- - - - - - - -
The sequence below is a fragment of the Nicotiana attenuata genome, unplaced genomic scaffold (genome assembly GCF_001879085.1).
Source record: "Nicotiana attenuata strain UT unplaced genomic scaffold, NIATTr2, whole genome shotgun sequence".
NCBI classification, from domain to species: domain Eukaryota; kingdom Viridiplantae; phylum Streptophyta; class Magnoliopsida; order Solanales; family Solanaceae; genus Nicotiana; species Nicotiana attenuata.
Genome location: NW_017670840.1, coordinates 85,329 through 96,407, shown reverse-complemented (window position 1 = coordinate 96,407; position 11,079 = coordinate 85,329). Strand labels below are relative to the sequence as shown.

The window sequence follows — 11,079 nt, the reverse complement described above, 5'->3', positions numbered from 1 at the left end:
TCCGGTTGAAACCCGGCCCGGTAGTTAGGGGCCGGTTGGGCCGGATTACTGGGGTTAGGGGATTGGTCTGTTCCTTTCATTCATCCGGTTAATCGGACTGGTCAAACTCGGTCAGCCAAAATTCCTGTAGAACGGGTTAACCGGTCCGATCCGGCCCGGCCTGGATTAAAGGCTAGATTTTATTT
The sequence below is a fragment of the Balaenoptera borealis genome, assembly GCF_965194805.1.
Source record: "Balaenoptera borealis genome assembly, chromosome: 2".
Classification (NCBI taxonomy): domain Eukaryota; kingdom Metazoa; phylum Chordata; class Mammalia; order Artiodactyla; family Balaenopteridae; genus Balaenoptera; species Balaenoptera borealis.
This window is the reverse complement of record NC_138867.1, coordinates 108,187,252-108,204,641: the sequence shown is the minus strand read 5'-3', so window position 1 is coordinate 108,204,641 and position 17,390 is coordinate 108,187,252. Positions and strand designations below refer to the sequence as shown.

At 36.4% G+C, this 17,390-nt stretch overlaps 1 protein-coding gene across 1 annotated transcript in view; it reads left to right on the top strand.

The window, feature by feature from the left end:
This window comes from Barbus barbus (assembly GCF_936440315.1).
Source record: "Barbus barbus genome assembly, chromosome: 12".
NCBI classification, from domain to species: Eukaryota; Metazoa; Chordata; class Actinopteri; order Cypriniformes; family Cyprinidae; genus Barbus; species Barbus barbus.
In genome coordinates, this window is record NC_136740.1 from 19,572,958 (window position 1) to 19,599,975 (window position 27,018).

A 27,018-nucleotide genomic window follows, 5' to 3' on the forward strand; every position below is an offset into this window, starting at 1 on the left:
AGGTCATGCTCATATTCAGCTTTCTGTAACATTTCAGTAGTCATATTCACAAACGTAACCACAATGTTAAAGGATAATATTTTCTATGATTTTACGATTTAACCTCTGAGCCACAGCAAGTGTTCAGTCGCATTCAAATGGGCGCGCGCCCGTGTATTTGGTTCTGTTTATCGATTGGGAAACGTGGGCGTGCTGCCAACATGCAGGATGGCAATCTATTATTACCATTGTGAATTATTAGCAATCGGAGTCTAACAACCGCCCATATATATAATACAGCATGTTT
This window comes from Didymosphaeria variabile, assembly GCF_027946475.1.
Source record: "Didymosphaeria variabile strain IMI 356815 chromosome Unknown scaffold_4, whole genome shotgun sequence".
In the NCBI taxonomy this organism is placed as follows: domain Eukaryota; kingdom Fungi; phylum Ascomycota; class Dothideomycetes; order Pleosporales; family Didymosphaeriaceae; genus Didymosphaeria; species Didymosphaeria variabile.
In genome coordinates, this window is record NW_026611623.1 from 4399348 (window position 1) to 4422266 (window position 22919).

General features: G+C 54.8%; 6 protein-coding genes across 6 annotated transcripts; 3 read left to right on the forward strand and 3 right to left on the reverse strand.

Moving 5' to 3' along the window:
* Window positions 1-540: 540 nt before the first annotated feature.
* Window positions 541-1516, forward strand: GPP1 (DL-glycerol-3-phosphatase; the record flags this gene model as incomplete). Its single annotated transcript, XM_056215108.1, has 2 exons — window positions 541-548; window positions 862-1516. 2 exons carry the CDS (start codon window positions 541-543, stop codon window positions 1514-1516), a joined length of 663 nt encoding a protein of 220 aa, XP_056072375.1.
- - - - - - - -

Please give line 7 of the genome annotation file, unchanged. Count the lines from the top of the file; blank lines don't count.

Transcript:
The sequence below is a fragment of the Balaenoptera borealis genome, assembly GCF_965194805.1.